The Stupidity of Stupidity: Raymond Queneau’s Reflections on Gustav Flaubert’s “Bouvard and Pecuchet”

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Before Abbot and Costello, Laurel and Hardy, Beckett’s Vladmir and Estragon or Paul Celan’s Gross and Klein, there was Bouvard and Pecuchet, two comic characters created by Gustave Flaubert in the mid 19th century.   Gustave Flaubert originally titled his unfinished comic novel, Bouvard and Peruchet, The Story of Two Nobodies. In the introduction to his translation, Mark Polizzotti, cites several letters to show that Flaubert originally intended to write this novel as a critique of culture’s stupidity. The evidence stands for itself. In one letter, Flaubert writes “I’m contemplating something in which I’ll vent all my anger. Yes, at least I shall rid myself of what is stifling me.” In another letter to George Sand, he writes that “stupidity and injustice make me roar.” And in a letter to Turgenev, “Never have things of the mind counted for less…and the execration of literature been so unspoken.” And in yet another letter, Flaubert states that “human stupidity is a bottomless abyss, and the ocean I can see from my window seems to me quite small in comparison.”

The extraordinary French New Novelist, Raymond Queneau, knew, quite well, that the Flaubert’s last novel was motivated by his distaste for stupidity. However, Queneau doesn’t find this to be what we find in the book. It is not just a scathing attack on stupidity:

Just as Cervantes at first presents Don Quixote as a ridiculous madman and then, in Chapter 11, has him utter a beautiful tirade that expresses Cervantes’s own thoughts..thus Flaubert’s opinion of his two “bonshommes,” (fellows, characters) and even the import of the book in general, changed as it developed.

Flaubert’s attitude these characters is “ambivalent.” They aren’t, simply, stupid.   Queneau doesn’t simply see Bouvard and Peruchet as an Abbot and Costello. Rather, they take part in a “pantheonic” and “encylopediac” novel. Together, they create their own “Dictionary of Accepted Ideas.” They do and address many modern ideas and trends and think they are capable of handling each in stride. But they can’t.   And they repeat each attempt and failure with everything they approach; yet, after things are a mess, they move on not learning their lesson.

Strangely enough, Queneau finds passages which show that in writing the novel Flaubert, himself, became stupid and actually enjoyed it:

Bouvard and Pecuchet have filled me up to such a point that I have become them! Their stupidity is my own and I am bursting with it….I live as much as I can in my two fellows…the stupidity of my two characters has invaded me.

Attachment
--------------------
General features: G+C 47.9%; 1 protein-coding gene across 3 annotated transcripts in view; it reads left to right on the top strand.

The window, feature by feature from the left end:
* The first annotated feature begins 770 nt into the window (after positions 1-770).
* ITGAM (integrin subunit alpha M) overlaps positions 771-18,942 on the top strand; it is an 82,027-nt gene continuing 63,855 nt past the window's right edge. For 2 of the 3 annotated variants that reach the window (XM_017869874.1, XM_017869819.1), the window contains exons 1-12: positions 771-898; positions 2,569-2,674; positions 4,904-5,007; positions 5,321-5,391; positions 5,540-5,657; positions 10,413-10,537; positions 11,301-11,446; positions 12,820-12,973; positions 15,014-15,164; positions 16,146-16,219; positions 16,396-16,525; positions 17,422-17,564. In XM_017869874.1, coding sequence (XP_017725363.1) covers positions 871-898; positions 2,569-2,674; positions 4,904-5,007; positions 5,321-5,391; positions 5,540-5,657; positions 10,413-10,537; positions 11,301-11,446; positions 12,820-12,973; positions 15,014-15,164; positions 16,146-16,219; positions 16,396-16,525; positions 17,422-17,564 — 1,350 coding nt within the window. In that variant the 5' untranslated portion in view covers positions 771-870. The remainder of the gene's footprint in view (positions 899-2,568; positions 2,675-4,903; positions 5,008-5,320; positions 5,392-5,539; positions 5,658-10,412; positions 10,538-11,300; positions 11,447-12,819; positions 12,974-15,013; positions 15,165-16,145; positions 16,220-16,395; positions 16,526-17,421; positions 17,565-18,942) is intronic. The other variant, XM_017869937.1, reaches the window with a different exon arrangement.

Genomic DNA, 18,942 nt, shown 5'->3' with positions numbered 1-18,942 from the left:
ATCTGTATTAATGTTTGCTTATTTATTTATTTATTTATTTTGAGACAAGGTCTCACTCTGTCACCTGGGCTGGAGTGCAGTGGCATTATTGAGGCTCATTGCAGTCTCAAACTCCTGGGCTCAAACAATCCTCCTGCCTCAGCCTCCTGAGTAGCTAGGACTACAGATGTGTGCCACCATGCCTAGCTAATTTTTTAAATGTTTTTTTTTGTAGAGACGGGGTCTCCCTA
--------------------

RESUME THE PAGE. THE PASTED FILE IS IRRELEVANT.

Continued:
Queneau reads this repetition of failure as a kind of comic skepticism. He argues that Flaubert equates, via comedy, science and skepticism.

Flaubert is in favor of science exactly to the degree that it is skeptical, reserved, methodical, prudent, and humane.   He has a horror of dogmatists, metaphysicians, philosophers.  

He calls their work “stupidity.”   And the stupidity we see in the novel is a kind of stupidity of stupidity. Queneau calls this a “kind of pragmatism” since it criticizes their “desire for the absolute” which leads them to attempt to master all things.

Stupidity, writes Flaubert, is about “wanting to conclude.” And each failure of Flaubert’s comic duo shows us how flawed this desire is. Each thing they do puts them back to where they started. Like Beckett’s characters in Waiting for Godot or Mendele’s Jewish Don Quixotes in the Travels and Adventures of Benjamin the III, they learn nothing but they trace a skeptical turn away from the absolute toward the stupidity. They go nowhere. This comic, circular, and repetitive trajectory shows us the limit of progress and the limit to our Faustian obsession with knowledge and mastery.   By going through the foibles of his comic characters, Flaubert may have freed himself from stupidity. This is what Queneau seems to be suggesting.   In an age of stupidity, we need a literature of stupidity a …stupidity of stupidity….if you will.

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